Delivering great customer service nowadays involves giving customers more options. While some may prefer to seek support or information by speaking directly to a live agent, many people prefer to search on their own. Self-service can pose a challenge for customer service: on one hand, it can frustrate customers and turn them away if the channels on which customers search are not optimized and time-consuming; on the other hand, the experience can be preferred when customers are able to find answers more efficiently. Automation also reduces costs for contact centers, shifting expenses to more critical tasks and increasing live agent productivity. So how can contact centers empower customers with excellent self-service and ultimately strengthen their brand?
Optimize for mobile. Mobile devices—especially smartphones—have become increasingly standard, so customer service needs to be tailored to this growing demand. The IDC reports that this year, there will be more people accessing the web using a mobile device than a wireless computer, while eMarketer states that nearly five billion people worldwide are now using smartphones. Nuance further reports that 72% of consumers have a more positive view of a company if it provides a mobile customer service app, while Synthetix found that 75% of consumers believe companies should make answers to all common questions readily available through smartphones. These statistics translate into a high consumer demand for mobile-optimized apps with self-service features. IVR, or interactive voice response, as well as visual IVR (with visual menus) are excellent ways to offer automation to customers that will save them time and frustration. Click-to-chat features also enable customers to connect with customer service agents rapidly, while buttons with easy access to order tracking and confirmation, shopping carts, and frequently asked questions are all ideal ways to enable self-service for customers on the go.
Take a proactive approach. By staying one step ahead of the customer and anticipating customers' needs ahead of time, self-service can become a truly welcome experience for the busy customer. For example, monitoring customers' behavior on a company website to see which content is of interest to the customer and how much time is being spent on each page can be combined with previously gained customer history (such as purchasing habits) and prompt an invitation to chat. Companies may also offer video tutorials if the customer is looking at a frequently asked questions page—another excellent tool for self-service.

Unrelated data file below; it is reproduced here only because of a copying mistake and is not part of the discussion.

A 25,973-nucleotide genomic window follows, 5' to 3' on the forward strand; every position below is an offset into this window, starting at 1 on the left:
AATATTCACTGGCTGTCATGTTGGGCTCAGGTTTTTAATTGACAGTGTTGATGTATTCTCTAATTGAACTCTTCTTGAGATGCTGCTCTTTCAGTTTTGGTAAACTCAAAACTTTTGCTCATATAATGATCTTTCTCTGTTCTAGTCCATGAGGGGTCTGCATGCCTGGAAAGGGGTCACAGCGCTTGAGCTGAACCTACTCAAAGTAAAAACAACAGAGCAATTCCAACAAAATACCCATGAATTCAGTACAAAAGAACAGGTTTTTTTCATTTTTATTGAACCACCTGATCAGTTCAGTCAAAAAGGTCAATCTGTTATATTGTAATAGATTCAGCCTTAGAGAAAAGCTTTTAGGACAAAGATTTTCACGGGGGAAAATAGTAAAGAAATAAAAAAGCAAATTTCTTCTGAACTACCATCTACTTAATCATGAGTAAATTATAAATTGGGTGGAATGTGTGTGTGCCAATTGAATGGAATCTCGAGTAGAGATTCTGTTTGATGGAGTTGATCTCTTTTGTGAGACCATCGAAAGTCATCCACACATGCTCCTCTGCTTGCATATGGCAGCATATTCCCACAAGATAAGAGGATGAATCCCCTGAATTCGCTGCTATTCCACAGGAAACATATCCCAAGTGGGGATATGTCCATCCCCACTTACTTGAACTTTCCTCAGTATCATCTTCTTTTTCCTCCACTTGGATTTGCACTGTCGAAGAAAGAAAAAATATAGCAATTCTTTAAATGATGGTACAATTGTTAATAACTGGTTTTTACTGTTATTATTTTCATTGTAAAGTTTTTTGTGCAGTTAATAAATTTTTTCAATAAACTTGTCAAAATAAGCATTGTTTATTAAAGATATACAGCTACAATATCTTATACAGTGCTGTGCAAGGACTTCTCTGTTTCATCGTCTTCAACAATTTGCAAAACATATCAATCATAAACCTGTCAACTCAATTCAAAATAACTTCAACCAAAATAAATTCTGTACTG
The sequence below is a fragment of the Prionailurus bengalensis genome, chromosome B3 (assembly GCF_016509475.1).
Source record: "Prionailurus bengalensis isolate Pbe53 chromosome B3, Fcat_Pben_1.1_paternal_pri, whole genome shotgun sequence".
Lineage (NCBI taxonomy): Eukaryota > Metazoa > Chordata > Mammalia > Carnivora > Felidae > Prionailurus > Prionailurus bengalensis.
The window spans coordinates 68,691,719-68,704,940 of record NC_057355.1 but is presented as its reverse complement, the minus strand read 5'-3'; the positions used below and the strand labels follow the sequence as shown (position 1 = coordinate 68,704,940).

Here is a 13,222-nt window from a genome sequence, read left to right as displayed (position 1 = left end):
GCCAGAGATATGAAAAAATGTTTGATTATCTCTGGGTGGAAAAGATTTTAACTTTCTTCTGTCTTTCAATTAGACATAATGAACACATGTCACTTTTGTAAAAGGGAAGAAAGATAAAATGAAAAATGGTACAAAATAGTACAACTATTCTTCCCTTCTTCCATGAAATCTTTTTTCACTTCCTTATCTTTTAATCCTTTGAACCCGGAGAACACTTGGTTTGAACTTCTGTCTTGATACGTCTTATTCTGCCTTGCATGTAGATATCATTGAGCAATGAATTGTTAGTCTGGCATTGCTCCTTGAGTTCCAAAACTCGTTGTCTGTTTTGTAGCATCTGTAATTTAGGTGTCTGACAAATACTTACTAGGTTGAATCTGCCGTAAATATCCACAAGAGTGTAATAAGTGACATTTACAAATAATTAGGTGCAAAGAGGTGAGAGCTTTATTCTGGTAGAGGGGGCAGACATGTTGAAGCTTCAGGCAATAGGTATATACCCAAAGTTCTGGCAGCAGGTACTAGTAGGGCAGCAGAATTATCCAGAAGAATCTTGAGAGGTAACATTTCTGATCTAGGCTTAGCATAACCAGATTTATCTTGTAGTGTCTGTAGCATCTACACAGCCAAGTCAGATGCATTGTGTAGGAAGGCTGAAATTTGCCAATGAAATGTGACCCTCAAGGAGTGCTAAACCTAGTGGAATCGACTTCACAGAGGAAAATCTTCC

Train agents to help customers with self-service. Self-service doesn't mean abandoning customers or letting them doing all the work. Indeed, it's highly likely that customers may need agent assistance at some point during a self-service interaction. For this reason, agents need to be ready to help customers finish the process. Agents also need to be ready to jump in and train customers in navigating self-service options to better ensure that self-service will remain a preferred option the next time the customer needs support.
Update your channels, and get feedback. Self-service channels need to be regularly updated to reflect any company updates such as new products or services, recalls, sales, and other pertinent information the customer should know. In addition, it's always important to know how your customers feel about the experience. Just as you might send out a survey after a service call, it's meaningful to get feedback about self-service customer experience to constantly work to make it better.
Self-service is an excellent way to optimize the customer experience while empowering customers with the information and service they need when they want it. With the right strategies, companies may cut costs, improve their brand image, and give customers a great experience that may lead to greater customer loyalty. To learn more about contact center software solutions optimized for self-service, please visit www.vocalcom.com.